Institutions are in flux. That’s both a challenge and an opportunity

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Building or strengthening institutions is critical for development, enabling sustained growth, and poverty reduction.   

However, we have entered an era of institutional flux. Across the globe, institutions have become less settled and more fluid in positive as well as problematic ways. At the same time, performance challenges are expanding and growing. As a consequence, traditional templates for supporting institutional development have to be rethought.

Starting with the performance challenges, new institutional capabilities need to be developed or redeveloped to buffer citizens and businesses through acute crises and longer-term transitions.  These include effective public health systems, enhanced disaster, energy and environmental management, and rules and organizations for cyber-security. Moreover, these institutions need to be significantly more agile and adaptive as new challenges arise at a faster pace and with a larger scale of risks compared to many traditional public sector tasks; they also require an intensified capacity to assess different technical and costing options.

In terms of threats, political misuse and corruption pose growing threats to institutional integrity and performance.  As noted by a 2020 World Bank report, “the scale, magnitude, and sophistication of [corrupt] operations has increasingly risen to levels that many had not considered possible before”. Political polarization, fragmentation and populism undermine institutional coherence through policy shifts combined with frequent changes in public sector staffing and organizational structures. Governments that take an authoritarian turn often deliberately weaken accountability institutions such as independent judiciaries or audit offices. Corruption and state capture remain fundamental threats to institutional integrity and effectiveness. Beyond the immediate negative impacts of wasted resources, misusing public offices can have highly negative spillovers for addressing pressing policy challenges, triggering a loss of trust by citizens, and increasing inequality.

Regarding opportunities, the new challenges and new technical possibilities have given rise to experimentation with reforms. A number of countries have started changing and updating institutions, seeking fundamental reforms in how their governments and civil services function. IT and related technologies are deployed for doing things in new ways -- from recruiting staff to digitizing and simplifying processes, and from using IT and big data in providing various services to monitoring policy impacts closer to ‘real time’. GovTech initiatives and related innovations are growing globally – and the World Bank has provided support and peer learning opportunities. In parallel, technology is used by some to make the business of government more transparent, balancing some of the increased risks of corruption and misuse.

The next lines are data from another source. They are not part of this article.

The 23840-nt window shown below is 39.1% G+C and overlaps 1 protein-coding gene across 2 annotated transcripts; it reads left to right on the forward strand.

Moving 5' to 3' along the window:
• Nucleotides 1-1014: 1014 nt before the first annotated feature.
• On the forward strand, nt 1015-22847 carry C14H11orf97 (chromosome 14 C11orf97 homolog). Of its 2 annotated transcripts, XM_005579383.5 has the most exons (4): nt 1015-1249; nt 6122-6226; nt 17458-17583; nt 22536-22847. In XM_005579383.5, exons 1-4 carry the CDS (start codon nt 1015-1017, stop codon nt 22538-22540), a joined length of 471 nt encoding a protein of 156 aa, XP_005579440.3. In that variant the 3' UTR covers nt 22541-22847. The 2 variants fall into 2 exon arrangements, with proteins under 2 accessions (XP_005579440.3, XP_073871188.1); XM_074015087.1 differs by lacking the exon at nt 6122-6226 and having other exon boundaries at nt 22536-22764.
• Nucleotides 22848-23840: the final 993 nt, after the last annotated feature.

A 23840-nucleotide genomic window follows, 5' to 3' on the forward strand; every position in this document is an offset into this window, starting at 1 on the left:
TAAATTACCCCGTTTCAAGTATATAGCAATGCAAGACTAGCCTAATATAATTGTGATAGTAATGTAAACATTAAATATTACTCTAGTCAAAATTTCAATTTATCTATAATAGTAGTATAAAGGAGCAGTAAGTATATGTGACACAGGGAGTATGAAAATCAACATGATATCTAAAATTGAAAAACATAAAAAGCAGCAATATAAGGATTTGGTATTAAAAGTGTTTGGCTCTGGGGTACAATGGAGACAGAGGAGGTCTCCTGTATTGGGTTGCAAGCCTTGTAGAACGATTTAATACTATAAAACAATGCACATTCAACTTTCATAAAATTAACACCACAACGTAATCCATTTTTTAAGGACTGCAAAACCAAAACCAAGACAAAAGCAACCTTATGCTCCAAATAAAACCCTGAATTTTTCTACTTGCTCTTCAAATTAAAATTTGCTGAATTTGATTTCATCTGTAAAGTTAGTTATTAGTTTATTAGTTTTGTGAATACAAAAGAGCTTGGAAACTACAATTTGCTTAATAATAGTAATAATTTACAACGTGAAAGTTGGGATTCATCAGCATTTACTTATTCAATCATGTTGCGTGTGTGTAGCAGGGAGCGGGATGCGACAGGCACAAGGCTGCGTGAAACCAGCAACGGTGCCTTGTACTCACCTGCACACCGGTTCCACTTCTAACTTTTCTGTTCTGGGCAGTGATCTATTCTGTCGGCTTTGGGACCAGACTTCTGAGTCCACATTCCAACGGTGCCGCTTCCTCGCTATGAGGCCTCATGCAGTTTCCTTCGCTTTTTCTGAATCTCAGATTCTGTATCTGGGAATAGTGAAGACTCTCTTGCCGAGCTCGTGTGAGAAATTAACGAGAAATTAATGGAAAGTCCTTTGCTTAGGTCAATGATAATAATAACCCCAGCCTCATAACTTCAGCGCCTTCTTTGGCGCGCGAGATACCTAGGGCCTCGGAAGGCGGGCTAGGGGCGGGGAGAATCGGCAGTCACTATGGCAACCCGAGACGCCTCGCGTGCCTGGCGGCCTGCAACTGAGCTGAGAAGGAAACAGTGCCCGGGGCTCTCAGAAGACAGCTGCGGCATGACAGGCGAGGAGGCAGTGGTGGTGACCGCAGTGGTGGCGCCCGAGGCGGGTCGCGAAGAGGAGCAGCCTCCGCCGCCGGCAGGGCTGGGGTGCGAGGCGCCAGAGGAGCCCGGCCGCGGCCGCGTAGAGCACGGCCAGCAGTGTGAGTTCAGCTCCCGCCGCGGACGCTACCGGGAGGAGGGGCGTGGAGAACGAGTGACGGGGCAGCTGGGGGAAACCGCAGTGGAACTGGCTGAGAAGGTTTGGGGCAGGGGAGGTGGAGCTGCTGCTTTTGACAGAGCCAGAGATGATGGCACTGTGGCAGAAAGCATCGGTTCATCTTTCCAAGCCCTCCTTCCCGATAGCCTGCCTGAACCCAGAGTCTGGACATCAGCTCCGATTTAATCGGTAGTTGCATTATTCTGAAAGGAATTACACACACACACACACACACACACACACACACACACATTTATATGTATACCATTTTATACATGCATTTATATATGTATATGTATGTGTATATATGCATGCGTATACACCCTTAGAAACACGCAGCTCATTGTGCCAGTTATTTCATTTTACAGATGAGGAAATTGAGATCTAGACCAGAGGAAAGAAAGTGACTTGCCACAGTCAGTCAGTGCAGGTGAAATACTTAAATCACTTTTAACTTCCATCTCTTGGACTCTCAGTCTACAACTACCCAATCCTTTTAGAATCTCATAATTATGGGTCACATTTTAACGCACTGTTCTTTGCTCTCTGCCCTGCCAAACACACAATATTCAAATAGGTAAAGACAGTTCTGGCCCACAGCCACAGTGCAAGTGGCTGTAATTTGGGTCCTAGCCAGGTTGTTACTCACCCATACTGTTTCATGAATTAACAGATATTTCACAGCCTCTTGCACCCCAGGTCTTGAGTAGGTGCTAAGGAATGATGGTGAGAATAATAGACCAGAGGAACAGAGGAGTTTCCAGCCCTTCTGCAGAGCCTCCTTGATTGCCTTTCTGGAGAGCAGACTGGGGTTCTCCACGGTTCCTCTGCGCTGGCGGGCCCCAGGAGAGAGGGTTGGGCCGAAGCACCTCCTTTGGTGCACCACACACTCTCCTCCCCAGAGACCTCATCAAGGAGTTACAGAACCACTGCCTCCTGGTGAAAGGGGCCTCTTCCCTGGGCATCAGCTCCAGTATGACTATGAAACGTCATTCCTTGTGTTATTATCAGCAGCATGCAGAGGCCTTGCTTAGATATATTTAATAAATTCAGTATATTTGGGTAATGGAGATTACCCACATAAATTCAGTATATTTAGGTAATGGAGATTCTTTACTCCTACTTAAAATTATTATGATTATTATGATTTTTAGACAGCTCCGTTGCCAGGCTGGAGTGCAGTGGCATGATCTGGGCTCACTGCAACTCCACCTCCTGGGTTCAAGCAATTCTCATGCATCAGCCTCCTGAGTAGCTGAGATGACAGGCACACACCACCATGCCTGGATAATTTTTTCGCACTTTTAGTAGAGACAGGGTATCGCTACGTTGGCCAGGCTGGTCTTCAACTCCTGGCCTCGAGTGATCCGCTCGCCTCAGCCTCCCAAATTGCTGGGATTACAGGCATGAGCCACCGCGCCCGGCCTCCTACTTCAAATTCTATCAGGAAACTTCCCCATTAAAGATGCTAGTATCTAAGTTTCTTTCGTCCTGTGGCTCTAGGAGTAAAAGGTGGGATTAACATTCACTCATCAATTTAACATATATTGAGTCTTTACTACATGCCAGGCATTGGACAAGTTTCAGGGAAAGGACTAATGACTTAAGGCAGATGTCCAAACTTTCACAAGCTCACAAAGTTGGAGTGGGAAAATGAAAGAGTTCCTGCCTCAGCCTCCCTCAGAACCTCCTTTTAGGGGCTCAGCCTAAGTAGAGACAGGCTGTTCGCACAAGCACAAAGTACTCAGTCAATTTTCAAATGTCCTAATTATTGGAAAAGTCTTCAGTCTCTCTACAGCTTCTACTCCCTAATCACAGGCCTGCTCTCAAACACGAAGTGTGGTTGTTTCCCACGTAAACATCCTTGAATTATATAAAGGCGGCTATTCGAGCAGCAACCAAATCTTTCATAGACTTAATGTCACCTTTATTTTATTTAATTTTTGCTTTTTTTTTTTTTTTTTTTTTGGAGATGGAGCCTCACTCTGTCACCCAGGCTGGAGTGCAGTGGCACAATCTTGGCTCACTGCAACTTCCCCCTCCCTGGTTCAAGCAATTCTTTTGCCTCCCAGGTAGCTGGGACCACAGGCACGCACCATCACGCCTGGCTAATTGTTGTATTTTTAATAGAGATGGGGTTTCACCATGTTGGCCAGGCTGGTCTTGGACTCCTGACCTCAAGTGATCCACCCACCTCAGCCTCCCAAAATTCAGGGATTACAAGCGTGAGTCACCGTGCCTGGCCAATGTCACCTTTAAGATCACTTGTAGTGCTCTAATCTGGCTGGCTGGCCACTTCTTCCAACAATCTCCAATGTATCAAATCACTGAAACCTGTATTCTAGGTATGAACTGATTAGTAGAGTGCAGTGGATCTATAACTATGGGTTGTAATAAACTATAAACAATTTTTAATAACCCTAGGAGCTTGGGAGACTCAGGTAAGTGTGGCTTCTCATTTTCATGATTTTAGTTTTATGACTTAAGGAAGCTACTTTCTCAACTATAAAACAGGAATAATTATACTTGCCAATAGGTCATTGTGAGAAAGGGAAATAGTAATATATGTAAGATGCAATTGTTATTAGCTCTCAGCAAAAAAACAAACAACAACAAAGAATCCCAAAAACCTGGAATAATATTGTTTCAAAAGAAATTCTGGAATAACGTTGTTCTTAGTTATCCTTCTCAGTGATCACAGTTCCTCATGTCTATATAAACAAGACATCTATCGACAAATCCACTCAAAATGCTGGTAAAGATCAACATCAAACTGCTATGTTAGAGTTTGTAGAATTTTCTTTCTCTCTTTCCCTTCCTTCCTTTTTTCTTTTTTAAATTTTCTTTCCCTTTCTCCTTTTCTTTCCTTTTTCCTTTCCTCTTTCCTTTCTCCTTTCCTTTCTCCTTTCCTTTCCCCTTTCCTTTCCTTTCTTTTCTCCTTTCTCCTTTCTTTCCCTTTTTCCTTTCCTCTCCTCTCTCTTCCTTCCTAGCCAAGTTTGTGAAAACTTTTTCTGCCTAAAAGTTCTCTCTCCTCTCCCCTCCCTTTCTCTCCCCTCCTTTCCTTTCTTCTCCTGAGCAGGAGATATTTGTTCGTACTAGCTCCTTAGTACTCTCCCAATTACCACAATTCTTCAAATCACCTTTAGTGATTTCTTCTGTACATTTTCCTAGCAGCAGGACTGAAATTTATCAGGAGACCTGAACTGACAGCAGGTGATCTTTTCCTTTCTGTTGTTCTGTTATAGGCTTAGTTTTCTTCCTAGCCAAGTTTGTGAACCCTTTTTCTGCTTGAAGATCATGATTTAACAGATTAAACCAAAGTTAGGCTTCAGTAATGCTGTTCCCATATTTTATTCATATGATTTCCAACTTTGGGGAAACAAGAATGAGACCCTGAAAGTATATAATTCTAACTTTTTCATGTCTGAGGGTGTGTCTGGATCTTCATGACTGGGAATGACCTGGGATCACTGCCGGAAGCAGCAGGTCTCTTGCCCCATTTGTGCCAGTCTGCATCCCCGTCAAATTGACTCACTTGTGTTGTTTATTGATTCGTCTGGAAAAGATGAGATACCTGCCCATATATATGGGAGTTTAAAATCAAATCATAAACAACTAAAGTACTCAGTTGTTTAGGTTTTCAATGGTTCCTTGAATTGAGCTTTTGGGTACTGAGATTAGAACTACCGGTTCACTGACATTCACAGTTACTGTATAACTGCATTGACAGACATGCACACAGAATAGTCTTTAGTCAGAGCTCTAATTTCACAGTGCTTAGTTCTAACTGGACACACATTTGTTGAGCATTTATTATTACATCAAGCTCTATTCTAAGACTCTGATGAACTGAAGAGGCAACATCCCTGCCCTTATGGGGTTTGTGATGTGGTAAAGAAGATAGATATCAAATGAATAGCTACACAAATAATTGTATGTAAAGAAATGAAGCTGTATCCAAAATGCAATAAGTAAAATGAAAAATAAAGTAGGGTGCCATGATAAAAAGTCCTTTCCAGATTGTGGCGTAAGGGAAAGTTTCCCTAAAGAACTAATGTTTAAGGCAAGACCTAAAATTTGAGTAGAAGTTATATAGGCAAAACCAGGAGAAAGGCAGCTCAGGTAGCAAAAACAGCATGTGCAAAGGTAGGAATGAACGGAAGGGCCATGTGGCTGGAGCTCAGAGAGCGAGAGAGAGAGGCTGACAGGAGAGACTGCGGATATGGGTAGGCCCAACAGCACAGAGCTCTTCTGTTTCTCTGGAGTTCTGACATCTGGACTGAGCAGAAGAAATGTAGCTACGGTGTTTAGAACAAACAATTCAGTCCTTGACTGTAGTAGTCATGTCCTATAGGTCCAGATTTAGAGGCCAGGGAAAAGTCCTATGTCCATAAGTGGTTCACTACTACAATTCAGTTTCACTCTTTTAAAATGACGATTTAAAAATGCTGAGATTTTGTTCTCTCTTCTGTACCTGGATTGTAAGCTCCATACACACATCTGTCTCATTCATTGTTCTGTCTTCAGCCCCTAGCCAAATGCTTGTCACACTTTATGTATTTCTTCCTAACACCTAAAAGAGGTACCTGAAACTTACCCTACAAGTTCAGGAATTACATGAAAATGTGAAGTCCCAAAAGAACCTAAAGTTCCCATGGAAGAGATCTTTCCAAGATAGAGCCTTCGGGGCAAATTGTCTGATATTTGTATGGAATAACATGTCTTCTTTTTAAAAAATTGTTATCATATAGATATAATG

This new state of institutional flux – combining new challenges, threats and opportunities -- has (at least) four implications for international development. 

First, recommendations about institutional reform need to continuously become more evidence-based and monitored in real time to figure out what works, including ways of how best to deploy and use new technologies. The practical functioning of institutions still needs greater attention, especially given that both many of the challenges as well as the institutions being created to respond to them are novel and evolving – notably for addressing climate change and making social and economic changes happen on a far-reaching scale in the coming years. How best to deploy new technologies is another key area for evidence-based learning across countries.

Second, institutions must be built with the risks of misuse in mind, and advice and support to strengthen institutions should consistently consider this risk. Selected experimentation with modern versions of old ideas may help – for example, choosing people for certain offices through lotteries among qualified candidates to reduce opportunities for clientelist networks, or bringing more effective distribution of power into and around institutions. International norms for expected levels of public sector transparency can help to nudge more countries towards greater openness and enable a wider range of stakeholders to check whether public power and resources are used in the public interest. Transparency is also critical for ensuring that tools such as results based approaches actually deliver. 

Third, the scale of threat means that deeper links between different disciplines and approaches are needed – to tackle corruption, growth, inclusion, environmental sustainability in more integrated ways – especially but not only in fragile and conflict affected countries.  

Fourth, giving citizens more opportunities to be directly involved matters – to strengthen accountability and barriers against misuse, as well as to create a greater sense of joined ownership, a greater understanding of institutions and to crowd-source ideas and knowledge. Ownership and involvement in decision-making enables more active citizens with hands-on involvement in governance, contributing to greater trustworthiness as well as opening up opportunities for innovation.

Authors

Verena Fritz

Senior Public Sector Specialist, Governance Global Practice, the World Bank

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